Sunday, June 30, 2013

Bronze Age Europe at the Hermitage, or, the Looted Treasures come to Light

The Hermitage Museum in St. Petersburg is hosting a joint Russian-German exhibit titled The Bronze Age: Europe without Borders. This is an outgrowth of cooperation between German and Russian museums, a political move designed to smooth the tensions that date back to the looting of German museums by the Red Army. I hope something good comes of these contacts, but meanwhile it looks like a fabulous exhibit. Above, gold aurochs from the Maikop Kurgan, ca. 2500 BCE.

When the fighting died down in the summer of 1945, German museum officials discovered that many of their most famous objects were missing. The Soviets always denied having taken them, but Boris Yeltsin finally owned up to having Priam's Treasure in 1992. I always thought it was typical of the Soviets that rather than displaying or selling the loot --above is a famous picture of Heinrich Schliemann's wife wearing part of the golden treasure -- they hid it in warehouses. The Russians have so far refused to return any of this stuff, saying they are keeping it as compensation for the destruction Russia suffered during the war.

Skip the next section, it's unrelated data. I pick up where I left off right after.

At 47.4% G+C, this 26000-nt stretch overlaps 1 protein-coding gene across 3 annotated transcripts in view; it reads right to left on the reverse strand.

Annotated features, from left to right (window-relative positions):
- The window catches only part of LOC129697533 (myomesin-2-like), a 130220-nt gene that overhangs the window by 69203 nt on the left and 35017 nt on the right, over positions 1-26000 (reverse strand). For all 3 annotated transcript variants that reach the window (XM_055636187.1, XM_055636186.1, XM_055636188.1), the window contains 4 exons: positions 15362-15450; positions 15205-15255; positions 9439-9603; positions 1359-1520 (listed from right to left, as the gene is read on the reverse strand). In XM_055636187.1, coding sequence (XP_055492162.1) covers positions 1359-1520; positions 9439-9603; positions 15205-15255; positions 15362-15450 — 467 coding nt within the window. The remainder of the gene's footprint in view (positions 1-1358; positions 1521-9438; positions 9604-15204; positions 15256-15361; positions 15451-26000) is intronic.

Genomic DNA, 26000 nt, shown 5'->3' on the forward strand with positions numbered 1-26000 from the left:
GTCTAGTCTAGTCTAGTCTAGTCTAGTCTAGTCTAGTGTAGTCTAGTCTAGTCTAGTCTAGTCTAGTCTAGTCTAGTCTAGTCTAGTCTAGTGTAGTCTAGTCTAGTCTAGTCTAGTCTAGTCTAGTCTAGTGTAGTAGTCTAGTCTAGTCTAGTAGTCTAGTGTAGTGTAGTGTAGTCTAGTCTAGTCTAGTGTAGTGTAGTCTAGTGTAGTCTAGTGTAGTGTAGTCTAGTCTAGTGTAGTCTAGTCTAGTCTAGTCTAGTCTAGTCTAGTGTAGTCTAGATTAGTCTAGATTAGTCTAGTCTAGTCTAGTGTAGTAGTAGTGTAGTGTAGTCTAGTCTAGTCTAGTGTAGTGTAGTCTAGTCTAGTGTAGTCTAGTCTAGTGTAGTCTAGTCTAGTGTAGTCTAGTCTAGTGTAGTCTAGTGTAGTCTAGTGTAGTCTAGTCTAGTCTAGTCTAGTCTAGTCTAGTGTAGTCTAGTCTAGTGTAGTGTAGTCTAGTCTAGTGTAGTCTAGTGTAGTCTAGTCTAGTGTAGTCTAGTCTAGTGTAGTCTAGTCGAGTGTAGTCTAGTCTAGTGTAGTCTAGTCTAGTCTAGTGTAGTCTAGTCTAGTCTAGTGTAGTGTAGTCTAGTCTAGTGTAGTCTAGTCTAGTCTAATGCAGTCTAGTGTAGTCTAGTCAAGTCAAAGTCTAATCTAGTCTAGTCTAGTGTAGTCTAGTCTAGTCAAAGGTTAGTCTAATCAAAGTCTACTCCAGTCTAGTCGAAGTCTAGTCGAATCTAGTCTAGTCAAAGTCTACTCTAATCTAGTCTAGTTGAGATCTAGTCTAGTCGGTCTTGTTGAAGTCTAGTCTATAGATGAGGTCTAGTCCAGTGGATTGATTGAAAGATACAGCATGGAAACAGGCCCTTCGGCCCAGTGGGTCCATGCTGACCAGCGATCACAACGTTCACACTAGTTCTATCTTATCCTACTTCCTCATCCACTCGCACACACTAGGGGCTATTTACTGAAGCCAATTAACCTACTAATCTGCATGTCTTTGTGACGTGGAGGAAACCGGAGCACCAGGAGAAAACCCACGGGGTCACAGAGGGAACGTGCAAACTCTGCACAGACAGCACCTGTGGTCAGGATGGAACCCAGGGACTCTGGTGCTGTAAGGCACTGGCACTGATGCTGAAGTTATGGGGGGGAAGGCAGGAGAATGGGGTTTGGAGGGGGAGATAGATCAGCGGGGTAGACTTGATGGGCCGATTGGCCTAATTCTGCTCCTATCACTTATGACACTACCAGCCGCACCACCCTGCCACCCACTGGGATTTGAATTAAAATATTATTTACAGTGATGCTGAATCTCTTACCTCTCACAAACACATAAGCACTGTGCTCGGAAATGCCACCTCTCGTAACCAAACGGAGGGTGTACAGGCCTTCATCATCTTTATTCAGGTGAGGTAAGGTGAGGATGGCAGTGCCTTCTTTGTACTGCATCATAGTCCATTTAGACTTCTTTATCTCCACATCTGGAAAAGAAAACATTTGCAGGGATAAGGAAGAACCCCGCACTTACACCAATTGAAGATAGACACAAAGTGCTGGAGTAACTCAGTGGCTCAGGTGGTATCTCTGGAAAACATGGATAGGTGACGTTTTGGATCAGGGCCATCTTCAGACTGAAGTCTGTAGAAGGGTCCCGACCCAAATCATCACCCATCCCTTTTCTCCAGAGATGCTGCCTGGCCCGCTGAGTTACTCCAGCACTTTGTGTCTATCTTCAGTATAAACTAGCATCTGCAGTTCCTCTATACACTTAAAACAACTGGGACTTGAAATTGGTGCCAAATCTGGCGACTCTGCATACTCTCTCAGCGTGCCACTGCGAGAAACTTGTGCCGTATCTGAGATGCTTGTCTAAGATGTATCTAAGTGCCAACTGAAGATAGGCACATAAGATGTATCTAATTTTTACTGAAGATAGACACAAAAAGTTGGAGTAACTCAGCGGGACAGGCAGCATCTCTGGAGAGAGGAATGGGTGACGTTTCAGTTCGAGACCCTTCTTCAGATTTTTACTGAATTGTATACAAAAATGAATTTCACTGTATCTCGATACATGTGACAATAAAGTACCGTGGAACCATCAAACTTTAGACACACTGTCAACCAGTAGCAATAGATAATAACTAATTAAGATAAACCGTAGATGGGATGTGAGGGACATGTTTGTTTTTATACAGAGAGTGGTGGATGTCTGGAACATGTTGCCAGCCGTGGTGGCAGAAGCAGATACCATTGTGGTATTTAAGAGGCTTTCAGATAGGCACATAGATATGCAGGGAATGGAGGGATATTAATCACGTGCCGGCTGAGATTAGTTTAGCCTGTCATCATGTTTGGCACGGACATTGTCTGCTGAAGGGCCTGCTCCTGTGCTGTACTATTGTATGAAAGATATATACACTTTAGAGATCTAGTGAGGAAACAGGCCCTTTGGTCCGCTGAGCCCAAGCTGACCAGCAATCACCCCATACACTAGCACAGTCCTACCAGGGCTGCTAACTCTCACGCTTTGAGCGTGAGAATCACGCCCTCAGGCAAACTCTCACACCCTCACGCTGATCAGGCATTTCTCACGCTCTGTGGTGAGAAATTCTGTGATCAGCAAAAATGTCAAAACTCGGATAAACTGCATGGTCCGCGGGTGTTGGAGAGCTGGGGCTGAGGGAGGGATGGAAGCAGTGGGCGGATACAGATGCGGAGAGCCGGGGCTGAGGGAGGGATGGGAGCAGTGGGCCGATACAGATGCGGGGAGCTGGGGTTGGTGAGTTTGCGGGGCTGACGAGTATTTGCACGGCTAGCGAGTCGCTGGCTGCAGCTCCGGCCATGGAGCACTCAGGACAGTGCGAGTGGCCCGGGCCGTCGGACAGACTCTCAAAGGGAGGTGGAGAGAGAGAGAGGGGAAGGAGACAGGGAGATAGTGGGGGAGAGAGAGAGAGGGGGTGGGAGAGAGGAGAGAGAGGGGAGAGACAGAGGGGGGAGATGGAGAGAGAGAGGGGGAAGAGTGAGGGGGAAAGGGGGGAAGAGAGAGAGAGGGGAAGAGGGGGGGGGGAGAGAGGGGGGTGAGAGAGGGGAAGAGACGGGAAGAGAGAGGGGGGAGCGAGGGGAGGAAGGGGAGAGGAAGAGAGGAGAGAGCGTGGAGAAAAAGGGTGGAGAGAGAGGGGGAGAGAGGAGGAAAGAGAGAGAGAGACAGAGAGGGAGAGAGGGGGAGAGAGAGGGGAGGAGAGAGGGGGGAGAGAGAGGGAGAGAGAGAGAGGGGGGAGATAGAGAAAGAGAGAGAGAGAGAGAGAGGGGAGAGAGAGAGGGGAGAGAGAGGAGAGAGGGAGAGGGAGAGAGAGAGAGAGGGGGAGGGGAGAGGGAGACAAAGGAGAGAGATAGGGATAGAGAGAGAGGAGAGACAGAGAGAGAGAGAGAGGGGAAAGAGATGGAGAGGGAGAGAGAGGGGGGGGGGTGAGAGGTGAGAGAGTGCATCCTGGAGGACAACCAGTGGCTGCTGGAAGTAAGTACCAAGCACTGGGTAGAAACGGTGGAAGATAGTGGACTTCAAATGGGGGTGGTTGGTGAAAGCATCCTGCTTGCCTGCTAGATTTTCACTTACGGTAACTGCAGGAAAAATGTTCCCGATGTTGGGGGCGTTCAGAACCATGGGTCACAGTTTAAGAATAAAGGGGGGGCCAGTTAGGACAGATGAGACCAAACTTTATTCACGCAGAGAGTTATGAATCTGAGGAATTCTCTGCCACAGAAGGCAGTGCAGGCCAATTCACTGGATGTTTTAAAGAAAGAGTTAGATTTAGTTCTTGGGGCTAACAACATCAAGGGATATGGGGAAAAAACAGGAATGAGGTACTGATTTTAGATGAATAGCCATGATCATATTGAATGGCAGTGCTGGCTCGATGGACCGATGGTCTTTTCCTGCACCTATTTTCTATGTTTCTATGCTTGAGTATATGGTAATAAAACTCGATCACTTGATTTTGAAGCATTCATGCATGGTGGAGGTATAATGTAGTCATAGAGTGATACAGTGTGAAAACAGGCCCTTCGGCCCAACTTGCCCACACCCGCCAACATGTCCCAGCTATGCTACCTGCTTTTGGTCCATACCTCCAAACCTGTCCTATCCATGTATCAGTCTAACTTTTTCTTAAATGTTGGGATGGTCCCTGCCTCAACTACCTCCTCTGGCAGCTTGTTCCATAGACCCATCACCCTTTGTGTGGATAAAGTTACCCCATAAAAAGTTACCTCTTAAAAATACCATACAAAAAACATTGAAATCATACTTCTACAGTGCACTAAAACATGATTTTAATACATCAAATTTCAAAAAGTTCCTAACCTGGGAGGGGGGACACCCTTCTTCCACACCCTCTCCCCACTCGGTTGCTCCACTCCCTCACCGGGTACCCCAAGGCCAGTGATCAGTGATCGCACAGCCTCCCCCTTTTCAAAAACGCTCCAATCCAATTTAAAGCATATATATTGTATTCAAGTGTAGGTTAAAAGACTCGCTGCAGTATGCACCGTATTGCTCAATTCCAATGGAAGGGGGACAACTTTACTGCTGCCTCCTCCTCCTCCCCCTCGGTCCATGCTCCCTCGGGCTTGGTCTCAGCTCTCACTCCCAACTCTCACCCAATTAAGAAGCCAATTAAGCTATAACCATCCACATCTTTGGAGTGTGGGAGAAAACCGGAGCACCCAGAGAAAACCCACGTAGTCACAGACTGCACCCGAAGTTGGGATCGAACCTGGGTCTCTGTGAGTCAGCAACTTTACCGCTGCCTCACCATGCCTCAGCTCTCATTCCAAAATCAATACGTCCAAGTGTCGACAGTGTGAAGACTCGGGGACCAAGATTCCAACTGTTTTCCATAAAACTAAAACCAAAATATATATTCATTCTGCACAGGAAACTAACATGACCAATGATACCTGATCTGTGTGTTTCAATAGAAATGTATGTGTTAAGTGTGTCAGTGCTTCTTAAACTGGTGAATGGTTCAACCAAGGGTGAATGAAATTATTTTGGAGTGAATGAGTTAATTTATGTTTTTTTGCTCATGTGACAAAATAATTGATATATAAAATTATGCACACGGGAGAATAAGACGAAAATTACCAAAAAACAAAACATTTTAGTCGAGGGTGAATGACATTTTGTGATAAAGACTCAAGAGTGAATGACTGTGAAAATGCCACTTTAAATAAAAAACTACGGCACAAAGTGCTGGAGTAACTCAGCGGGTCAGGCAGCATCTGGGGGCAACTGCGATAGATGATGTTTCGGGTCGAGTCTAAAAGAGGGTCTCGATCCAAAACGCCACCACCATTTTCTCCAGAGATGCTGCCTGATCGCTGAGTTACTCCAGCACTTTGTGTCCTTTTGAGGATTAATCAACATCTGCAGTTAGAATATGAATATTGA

Silver vessel from the Maikop Kurgan.

Gold bowl from the Eberswalde Treasure, 800-1000 BCE. The 81 items of the Eberswalde treasure are some of the most famous of the looted items. In 2004 they were found by a reporter from Der Spiegel in a locked vault at the Pushkin museum.

Copies of the Eberswalde Horde that have been displayed in Berlin.

The exhibit is a mixture of stuff looted from Germany and stuff excavated in Russia, and I supposed the point is that when it travels to Germany next year it will represent a homecoming of sorts for the looted items, and an apology in the form of the spectacular Russian finds. A good step toward resolution, I would say. Above is a figurine from the Gallich Treasure, a mysterious horde of objects from European Russia turned up by workers repairing a mill dam in 1836. Although they were found in Europe, they resemble artifacts used by the cultures of Central Asia around 1500 BCE.

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